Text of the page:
Salmon poachers, pedestrianisation plans, rates rises and friendly football.
February 26, 1964
Three suspected salmon poachers were sent to jail after being caught with explosives hidden in the hubcaps of a car parked close to a river.
The men - two from Kirkintilloch and one from East Kilbride - were appearing at Stirling Sheriff Court on charges of knowingly being in posession of explosive substances - namely two detonators, two four ounce sticks of gelignite and a length of fuse wire.
They were found with the equipment just 300 yards away from the River Blane, near Stirling, and had no ‘reasonable explanation’ for having the explosives.
Two of the men were also found guilty of assaulting one of the police contables who caught them red handed.
February 27, 1974
A proposal to develop and pedestrianise Kirkintilloch’s Cowgate was approved, in principle, by the town’s Housing and Public Health Committee.
There was no specific timescale for the project, but Provost Hotchkiss recommended that the committee support the idea.
He said: “The people involved in the development are anxious to proceed. I don’t think the time factor would prevent us taking a decision in principle.”
Concerns about a potential lack parking were brought up but Councillor Jack Lucas said it would only be an “interim problem”, adding: “I think we are committed to the development of this town.”
February 29, 1984
Home owners in Strathkelvin were to see their rates rise 12.5 per cent as councillors fought to maintain services on dwindling resources.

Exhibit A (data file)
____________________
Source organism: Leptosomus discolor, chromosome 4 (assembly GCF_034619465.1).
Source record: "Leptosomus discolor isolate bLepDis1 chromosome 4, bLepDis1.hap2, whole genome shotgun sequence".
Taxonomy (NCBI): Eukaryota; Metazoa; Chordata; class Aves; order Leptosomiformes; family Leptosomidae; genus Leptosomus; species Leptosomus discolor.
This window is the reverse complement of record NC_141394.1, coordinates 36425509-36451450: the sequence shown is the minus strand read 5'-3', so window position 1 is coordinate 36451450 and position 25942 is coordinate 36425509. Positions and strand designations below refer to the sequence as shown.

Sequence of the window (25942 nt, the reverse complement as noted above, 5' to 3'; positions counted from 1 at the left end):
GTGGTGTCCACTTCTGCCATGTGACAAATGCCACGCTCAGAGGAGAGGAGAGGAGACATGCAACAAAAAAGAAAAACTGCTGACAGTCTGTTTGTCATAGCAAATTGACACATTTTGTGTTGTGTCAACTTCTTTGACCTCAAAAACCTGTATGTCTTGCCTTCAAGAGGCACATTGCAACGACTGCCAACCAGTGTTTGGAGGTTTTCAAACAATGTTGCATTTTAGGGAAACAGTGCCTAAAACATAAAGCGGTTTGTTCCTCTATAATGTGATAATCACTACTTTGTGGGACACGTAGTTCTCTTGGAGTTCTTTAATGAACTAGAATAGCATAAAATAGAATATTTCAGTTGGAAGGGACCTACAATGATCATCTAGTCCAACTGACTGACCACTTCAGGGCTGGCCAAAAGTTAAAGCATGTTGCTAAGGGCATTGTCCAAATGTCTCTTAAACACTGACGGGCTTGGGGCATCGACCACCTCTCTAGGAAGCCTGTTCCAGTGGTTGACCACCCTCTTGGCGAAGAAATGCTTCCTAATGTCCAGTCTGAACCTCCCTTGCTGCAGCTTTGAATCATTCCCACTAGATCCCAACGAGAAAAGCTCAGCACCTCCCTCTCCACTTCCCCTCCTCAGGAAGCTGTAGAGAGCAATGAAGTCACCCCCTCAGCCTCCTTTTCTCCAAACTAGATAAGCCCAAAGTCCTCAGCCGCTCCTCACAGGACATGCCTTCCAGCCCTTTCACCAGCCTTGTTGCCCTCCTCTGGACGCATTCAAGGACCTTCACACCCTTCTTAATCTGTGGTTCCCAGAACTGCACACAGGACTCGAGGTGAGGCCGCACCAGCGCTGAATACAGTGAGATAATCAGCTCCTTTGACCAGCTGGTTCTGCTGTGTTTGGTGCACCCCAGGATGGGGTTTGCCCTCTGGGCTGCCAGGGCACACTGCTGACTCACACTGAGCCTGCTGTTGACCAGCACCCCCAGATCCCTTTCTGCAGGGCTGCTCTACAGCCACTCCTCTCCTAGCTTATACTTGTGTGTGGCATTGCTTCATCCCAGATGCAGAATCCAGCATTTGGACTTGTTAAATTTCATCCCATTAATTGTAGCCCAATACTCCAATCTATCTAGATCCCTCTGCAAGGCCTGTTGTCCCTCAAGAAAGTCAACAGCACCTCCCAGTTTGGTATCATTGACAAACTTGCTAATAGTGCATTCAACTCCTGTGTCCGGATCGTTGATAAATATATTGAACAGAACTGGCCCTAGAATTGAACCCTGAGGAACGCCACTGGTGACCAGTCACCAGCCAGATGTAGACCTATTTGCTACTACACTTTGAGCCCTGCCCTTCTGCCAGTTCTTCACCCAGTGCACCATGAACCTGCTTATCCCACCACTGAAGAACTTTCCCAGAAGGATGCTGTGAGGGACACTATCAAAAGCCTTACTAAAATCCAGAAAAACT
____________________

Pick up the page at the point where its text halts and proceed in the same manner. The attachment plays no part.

The increase was included in Strathkelvin District Council’s annual budget - which also included a nine per cent rise in council house rents.
The labour administration said the rises were needed to counter cuts to local authority grants by both national and central government. Provost Gerard McCormack said the proposals were “based on the philosophy we have followed over the past four years that the people of Strathkelvin must be protected from forced cutbacks in local government expediture”.
February 23, 1994
A former Prisoner of War who was once sentenced to death by the Germans was trying to foster better relations with his former enemies - by organising a youth soccer competition.
War hero Peter Dunn was spearheading a project to bring a team from the Black Forest, in Germany, to Muirhead to play against local schools.
He had returned to his native Muirhead a few years earlier after living in England for 40 years - where he had organised a number of similar visits.
He said: When I was in Clevedon I formed some great relationships with the people of Ettlingen, in Germany, including Minister of State Dr Erwin Vetter.”